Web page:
Unfortunately, this was also false. For example, Amanatullah was an innocent rice trader who had crossed over from Iran to Iraq to visit Muslim holy shrines that were, for the first time, available after the fall of Saddam. We made this clear to the government and yet the same LeT slur was repeated in one form or another by a number of government ministers from different parties.
We can prove beyond any sensible doubt that the defamation was false. We can even show how the security agencies came to make this colossal mistake. As recently reported, Amanatullah Ali had followed a well-trodden path in Pakistan. When his passport was confiscated for having an allegedly invalid Saudi visa in it, he paid for another so he could travel to Iran to trade, to support his family. Unfortunately for him, the purveyor of his new passport made it out in the name Ahmad Dilshad – almost as common as John Smith in Pakistan, but coincidentally the name of the head of the LeT military wing.
One can imagine the secret thrill that must have run through the MI6 team when they received intelligence that ‘Ahmad Dilshad’ had crossed into Iraq – this was their chance to show big brother America that the Brits could run a tough operation on their own. So they stormed the guesthouse where Amanatullah was staying. Yunus happened to be staying there too, and was swept up along with ‘Ahmad Dilshad’.
A harsh critic might expect our premier intelligence agency to have figured this out before sending soldiers – who knew nothing of the mistake – to bust down doors. None of the details in the Dilshad passport matched the real LeT leader, and it would take a terrorist of magnificent folly to travel on a passport intentionally falsified to bear his own name. But perhaps, thus far, MI6 could have been forgiven if they had just put their hands up when the error became obvious.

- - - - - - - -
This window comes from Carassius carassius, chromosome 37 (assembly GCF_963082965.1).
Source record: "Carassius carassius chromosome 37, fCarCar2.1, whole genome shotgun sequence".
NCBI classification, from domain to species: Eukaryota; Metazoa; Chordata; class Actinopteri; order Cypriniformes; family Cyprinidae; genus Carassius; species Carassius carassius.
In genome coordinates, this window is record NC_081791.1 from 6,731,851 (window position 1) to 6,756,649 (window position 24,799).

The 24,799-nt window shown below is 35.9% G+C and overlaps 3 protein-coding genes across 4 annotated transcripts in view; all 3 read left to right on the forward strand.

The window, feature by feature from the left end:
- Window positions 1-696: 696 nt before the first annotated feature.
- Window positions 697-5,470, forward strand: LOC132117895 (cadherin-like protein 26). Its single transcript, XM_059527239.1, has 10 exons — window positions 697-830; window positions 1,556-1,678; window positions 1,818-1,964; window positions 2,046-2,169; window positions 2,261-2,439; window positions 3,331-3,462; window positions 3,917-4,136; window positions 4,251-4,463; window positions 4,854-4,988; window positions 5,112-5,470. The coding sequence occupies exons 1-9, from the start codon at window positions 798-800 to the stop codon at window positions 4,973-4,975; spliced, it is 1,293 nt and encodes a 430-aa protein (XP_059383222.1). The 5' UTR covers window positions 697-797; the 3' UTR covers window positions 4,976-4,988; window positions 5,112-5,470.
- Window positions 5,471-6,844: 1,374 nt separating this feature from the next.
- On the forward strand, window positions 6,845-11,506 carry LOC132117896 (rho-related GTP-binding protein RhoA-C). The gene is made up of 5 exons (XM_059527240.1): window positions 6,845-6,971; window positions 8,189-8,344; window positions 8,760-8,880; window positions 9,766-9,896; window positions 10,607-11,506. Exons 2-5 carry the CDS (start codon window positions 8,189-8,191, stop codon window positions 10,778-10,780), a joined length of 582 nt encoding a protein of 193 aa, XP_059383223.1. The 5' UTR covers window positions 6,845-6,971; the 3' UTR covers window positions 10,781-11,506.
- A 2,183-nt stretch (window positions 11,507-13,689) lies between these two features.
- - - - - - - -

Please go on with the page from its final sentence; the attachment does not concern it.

Regardless of initial blame, once Amanatullah insisted that he was not the person they were looking for, any competent person could readily have worked out that he was telling the truth. One call and the Pakistanis would have confirmed his identity. Instead, the cover-up started at once – and 13 years later it continues. When the British turned Amanatullah over to the US, they misidentified him as Dilshad. How did we work this out? Because the American Civil Liberties Union sued the US to get a copy of the prisoner list in Bagram and there – listed as detainee 1432 – was Ahmad Dilshad, one space above Yunus Rahmatullah.
Even though MI6 stuck to its guns, it did not take long for others to work out that they had the wrong man. The International Committee of the Red Cross (ICRC) began sending official mail in the name Amanatullah; the Pakistani authorities confirmed his real identity; and the Americans stopped calling him Dilshad in their own proceedings. Thus, to paraphrase Straw, only a paranoid conspiracy theorist could think that Amanatullah had properly been identified as Ahmad Dilshad, yet a series of ministers continue to peddle the MI6 line. Bill Rammel MP even insisted that he did ‘not accept [my] assertion that parliament and the public have been misled by ministers’. Yet it is patently clear that they had. If Amanatullah is not LeT and never was, then the endless statements to the contrary have been false.
It is not necessary to go back to the resignation of president Richard Nixon to understand that the cover-up is often more significant than the original crime. In this case, the offence against Amanatullah and Yunus was grotesque, far worse than a Watergate burglary: they suffered torture, rendition and a decade of detention without trial. On the other hand, it would be difficult to identify another situation where British ministers have been forced to apologise twice for misleading parliament and yet where they continue to do so 13 years on.
Which brings us back to the rather unimposing venue of courtroom 72. The government sought to enlist the judiciary in its deceit by asking for portions of this case to be heard in secret. Here, I must preface further comment by saying that the judge struck me as amiable and polite, lacking much of the pomposity of the British judiciary. My sources tell me that he rigidly applies the law, without fear or favour. The question, of course, is whether the law he is required to apply is an ass.